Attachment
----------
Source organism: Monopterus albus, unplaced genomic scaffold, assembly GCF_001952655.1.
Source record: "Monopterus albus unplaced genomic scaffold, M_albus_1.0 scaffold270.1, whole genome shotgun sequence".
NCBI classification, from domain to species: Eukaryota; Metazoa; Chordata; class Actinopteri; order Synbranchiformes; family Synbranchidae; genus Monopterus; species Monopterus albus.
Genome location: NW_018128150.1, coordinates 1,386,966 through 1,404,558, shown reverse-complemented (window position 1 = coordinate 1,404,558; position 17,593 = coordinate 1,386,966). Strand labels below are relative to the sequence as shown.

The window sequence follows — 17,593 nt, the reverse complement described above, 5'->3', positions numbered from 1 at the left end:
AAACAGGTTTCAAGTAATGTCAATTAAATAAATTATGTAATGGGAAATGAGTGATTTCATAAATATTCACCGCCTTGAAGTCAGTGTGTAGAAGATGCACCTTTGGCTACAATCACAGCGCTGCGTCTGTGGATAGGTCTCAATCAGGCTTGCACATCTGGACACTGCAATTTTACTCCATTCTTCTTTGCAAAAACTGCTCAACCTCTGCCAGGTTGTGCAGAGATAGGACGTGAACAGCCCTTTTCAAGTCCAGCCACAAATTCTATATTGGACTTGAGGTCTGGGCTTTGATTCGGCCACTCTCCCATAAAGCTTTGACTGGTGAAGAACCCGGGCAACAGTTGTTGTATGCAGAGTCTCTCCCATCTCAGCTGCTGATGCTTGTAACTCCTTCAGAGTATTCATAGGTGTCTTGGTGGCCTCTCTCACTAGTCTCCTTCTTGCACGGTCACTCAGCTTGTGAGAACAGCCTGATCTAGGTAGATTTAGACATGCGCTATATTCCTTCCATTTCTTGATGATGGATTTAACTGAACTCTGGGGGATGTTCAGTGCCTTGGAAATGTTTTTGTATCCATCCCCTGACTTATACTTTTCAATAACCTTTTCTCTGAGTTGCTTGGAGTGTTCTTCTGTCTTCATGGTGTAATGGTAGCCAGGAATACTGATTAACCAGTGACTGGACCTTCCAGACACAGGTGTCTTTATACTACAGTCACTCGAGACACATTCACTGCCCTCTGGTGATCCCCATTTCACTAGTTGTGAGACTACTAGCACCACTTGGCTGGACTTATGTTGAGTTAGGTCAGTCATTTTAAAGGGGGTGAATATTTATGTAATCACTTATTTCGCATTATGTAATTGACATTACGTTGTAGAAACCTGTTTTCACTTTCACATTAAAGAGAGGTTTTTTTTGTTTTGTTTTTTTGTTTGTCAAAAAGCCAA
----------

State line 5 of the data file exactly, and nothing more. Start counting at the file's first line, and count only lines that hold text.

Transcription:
The window sequence follows — 17,593 nt, the reverse complement described above, 5'->3', positions numbered from 1 at the left end: